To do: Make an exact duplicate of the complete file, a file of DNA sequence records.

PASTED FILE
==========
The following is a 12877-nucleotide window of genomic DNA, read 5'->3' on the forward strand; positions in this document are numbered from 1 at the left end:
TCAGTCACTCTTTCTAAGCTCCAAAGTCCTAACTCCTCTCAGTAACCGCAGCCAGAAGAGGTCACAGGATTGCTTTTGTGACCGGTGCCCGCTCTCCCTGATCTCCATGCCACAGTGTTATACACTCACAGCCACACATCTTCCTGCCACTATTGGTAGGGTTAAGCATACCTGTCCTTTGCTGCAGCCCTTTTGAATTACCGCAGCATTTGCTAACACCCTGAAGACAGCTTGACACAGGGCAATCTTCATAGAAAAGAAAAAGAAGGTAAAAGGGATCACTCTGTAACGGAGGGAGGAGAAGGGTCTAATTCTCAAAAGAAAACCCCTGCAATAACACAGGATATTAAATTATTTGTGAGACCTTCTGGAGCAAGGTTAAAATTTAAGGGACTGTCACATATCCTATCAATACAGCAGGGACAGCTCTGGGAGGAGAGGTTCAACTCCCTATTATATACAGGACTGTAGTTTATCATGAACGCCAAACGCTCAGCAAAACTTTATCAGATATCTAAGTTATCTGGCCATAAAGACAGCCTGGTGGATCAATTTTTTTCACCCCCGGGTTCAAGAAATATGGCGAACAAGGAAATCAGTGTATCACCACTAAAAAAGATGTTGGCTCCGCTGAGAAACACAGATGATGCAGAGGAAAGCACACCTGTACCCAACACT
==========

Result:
The following is a 12877-nucleotide window of genomic DNA, read 5'->3' on the forward strand; positions in this document are numbered from 1 at the left end:
TCAGTCACTCTTTCTAAGCTCCAAAGTCCTAACTCCTCTCAGTAACCGCAGCCAGAAGAGGTCACAGGATTGCTTTTGTGACCGGTGCCCGCTCTCCCTGATCTCCATGCCACAGTGTTATACACTCACAGCCACACATCTTCCTGCCACTATTGGTAGGGTTAAGCATACCTGTCCTTTGCTGCAGCCCTTTTGAATTACCGCAGCATTTGCTAACACCCTGAAGACAGCTTGACACAGGGCAATCTTCATAGAAAAGAAAAAGAAGGTAAAAGGGATCACTCTGTAACGGAGGGAGGAGAAGGGTCTAATTCTCAAAAGAAAACCCCTGCAATAACACAGGATATTAAATTATTTGTGAGACCTTCTGGAGCAAGGTTAAAATTTAAGGGACTGTCACATATCCTATCAATACAGCAGGGACAGCTCTGGGAGGAGAGGTTCAACTCCCTATTATATACAGGACTGTAGTTTATCATGAACGCCAAACGCTCAGCAAAACTTTATCAGATATCTAAGTTATCTGGCCATAAAGACAGCCTGGTGGATCAATTTTTTTCACCCCCGGGTTCAAGAAATATGGCGAACAAGGAAATCAGTGTATCACCACTAAAAAAGATGTTGGCTCCGCTGAGAAACACAGATGATGCAGAGGAAAGCACACCTGTACCCAACACT